According to the traditional Islamic account, Muhammad was born in Mecca into the Hashim clan of the Quraysh tribe. His father had died before the birth of his son, who also lost his mother soon after and was brought up first in the household of his paternal grandfather, ‘Abd al-Muttalib (d. c.578), and then by his uncle, Abu Talib. The latter succeeded his father as leader of the Hashim. Muhammad earned his living mainly as a trader travelling the Arabian Peninsula. It is, however, unlikely that he reached faraway destinations, as suggested by the Muslim sources, which recount a meeting with a Christian monk in Bosra. Muhammad entered the service of a rich widow, Khadija, whom he married in 595. At the age of 40 (c.610), Muhammad, who used to withdraw several weeks each year in a mountain cave near Mecca, informed his wife that he had received revelations by God through the Angel Gabriel (Jibril/Jibra’il) who commanded him to recite verses, which would eventually form the Qur’ān. Muhammad kept his revelations secret, only telling Khadija, who was the first to accept the prophecy, and a circle of close friends, among them ‘Ali b. Abi Talib, his cousin, and Abu Bakr. About three years after the first revelation, Muhammad started preaching his religion in Mecca; his message predominantly consisted of warnings of the Last Judgement, appeals for charity, and the call for a strict monotheism. While Islam was most likely perceived as a new religion by both Arabs and later non-Muslim observers, it is important to note that Muhammad himself did not regard himself as founder of a religion, but rather as restorer of a monotheistic faith that had already existed in Mecca since the days of Abraham (Ibrahim). After Muhammad had gained a significant number of followers, who came from all strata of society, his sermons attacked polytheism, which was prevalent in Mecca as well as in all of Central Arabia. Muhammad thus soon met with opposition by members of his own tribe, the Quraysh, who had previously only mocked his prophetic claims. The following years witnessed an increasing hostility, culminating in a three-year boycott against the Hashim. In 619, the so-called ‘Year of Sorrow’, two of Muhammad’s strongest supporters, Khadija and Abu Talib, died. The new clan leader, Abu Lahab, withdrew the Hashim’s protection, so far guaranteed more because of kinship ties than beliefs, making it increasingly difficult for Muhammad to preach.

After some Muslims had left Mecca for Ethiopia already in 615, Muhammad, lacking his clan’s support, unsuccessfully attempted to establish alliances with tribal leaders from the city of Ta’if. Eventually, he found new supporters in a group from Yathrib (Medina) who promised him their protection at the ‘pledges of ‘Aqaba’. Muhammad left Mecca with his followers in 622 (the hijra) and acted as an arbitrator between rivalling tribes in Medina, creating an alliance between the city’s eight tribes and the new immigrants against outside enemies. The document of alliance is preserved in later tradition and is often known as the ‘Constitution of Medina’. In Medina, Islam attracted an increasing number of converts, initially from the less powerful tribes, but it soon encompassed the majority of Medina’s population. Muhammad’s private house functioned as the first gathering place for communal prayer and would become the model for all early Islamic mosques. Medina’s considerable Jewish community proved difficult to win over, and after an initial phase of integrating Jewish rituals into Islam, these practices were abolished. While two Jewish tribes were expelled from the city, a third one was almost completely annihilated after it had sided with the Meccans. While Muslim property left in Mecca had been seized by the Quraysh in the wake of the hijra, the Muslims started raiding Meccan caravans soon after, with Qur’ānic revelations justifying these actions that were followed by several armed clashes: while the Battle of Badr (624) ended with a surprising victory for the Muslims, the defeat at Uhud (625) was a significant setback. Following an unsuccessful Meccan siege of Medina (627), both parties were exhausted and eventually reached a truce that allowed Muslims to enter Mecca on pilgrimage (628; Treaty of Hudaybiyya). Peace with Mecca gave Muhammad time to conquer the Jewish oasis of Khaybar, where the Muslims accepted a tribute (jizya) from the defeated, which would become a model for all subsequent treatments of monotheists under Muslim authority. The treaty with Mecca, however, was dissolved only one year later, and Muhammad launched a large-scale attack against his hometown which culminated in the relatively peaceful conquest of 630, followed by the removal of pagan idols from the Ka‘ba and by the majority of the population converting to Islam. Immediately after, the Muslim armies secured a victory against neighbouring tribes from the area of Ta’if in the Battle of Hunayn. In the following year many other tribes accepted Islam following a call for submission. In 632 Muhammad visited the Ka’ba for the last time and regulated the rituals of pilgrimage. He died in Medina on 8 June in the house of his favourite of thirteen wives and concubines, ‘A’isha, the daughter of Abu Bakr. While his three sons and three of his daughters had died before him, he was outlived by one remaining daughter, Fatima (d. 633), the wife of ‘Ali. After his death disagreement over the right of succession arose, until the conflict was eventually won by Abu Bakr who, according to the later Sunni tradition, became the first of the four Rightly-Guided Caliphs.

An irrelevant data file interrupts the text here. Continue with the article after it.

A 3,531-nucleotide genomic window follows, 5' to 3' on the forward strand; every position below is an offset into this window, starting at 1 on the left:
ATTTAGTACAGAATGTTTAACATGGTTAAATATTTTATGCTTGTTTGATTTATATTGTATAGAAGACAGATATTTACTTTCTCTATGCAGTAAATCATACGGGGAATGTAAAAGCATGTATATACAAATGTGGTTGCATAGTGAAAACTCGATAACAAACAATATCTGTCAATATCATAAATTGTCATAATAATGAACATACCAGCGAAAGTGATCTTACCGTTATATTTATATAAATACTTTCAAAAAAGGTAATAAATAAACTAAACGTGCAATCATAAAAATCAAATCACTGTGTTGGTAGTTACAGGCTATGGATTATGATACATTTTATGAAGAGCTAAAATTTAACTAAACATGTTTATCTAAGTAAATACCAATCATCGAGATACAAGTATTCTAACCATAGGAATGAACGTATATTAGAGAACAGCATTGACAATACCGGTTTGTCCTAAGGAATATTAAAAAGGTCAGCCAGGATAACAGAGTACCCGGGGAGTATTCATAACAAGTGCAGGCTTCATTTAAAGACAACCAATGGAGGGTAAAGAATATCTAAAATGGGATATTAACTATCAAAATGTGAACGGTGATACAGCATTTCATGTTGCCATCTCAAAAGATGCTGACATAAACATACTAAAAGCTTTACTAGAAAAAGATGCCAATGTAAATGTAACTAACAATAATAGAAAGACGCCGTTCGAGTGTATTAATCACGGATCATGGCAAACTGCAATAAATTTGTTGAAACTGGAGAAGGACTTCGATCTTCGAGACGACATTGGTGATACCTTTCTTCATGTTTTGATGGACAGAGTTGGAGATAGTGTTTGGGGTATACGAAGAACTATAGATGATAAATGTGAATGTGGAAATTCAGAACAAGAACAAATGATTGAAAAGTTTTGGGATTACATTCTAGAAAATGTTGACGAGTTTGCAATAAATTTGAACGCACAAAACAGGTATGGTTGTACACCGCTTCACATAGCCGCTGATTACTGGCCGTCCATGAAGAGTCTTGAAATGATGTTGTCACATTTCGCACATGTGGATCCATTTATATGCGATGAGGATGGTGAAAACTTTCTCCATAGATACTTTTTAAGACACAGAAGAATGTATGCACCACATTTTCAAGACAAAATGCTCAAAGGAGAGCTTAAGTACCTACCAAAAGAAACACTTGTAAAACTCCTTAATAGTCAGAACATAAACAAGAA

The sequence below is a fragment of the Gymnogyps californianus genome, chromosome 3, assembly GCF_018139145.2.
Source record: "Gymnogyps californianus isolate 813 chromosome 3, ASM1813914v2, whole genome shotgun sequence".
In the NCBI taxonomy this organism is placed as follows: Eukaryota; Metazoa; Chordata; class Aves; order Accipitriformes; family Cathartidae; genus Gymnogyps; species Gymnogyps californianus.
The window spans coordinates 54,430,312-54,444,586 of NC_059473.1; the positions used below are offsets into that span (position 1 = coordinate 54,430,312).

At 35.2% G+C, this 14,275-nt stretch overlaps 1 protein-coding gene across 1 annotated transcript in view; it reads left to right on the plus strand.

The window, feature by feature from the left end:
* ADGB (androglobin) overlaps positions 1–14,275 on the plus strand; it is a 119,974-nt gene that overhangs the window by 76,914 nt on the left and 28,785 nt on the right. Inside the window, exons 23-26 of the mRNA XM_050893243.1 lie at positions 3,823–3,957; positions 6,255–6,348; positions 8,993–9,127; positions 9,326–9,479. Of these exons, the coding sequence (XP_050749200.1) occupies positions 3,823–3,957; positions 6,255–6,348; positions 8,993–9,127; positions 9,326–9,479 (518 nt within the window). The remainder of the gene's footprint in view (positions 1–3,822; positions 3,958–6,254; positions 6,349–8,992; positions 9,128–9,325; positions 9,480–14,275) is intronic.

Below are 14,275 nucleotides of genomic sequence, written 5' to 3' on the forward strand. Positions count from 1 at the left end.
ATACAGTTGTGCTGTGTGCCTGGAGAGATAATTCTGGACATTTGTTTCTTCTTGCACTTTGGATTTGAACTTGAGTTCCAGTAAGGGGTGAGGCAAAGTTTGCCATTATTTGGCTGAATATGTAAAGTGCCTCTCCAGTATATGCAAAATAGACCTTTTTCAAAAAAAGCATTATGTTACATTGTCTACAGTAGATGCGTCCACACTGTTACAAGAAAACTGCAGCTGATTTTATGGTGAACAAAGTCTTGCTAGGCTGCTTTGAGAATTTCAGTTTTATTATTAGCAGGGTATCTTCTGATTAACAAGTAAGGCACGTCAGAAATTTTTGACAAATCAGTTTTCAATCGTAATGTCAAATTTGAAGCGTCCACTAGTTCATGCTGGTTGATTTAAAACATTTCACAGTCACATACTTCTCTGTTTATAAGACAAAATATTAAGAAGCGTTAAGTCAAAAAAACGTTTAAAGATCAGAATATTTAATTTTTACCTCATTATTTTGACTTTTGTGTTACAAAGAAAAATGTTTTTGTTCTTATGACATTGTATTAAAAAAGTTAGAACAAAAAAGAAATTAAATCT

Konstantin Klein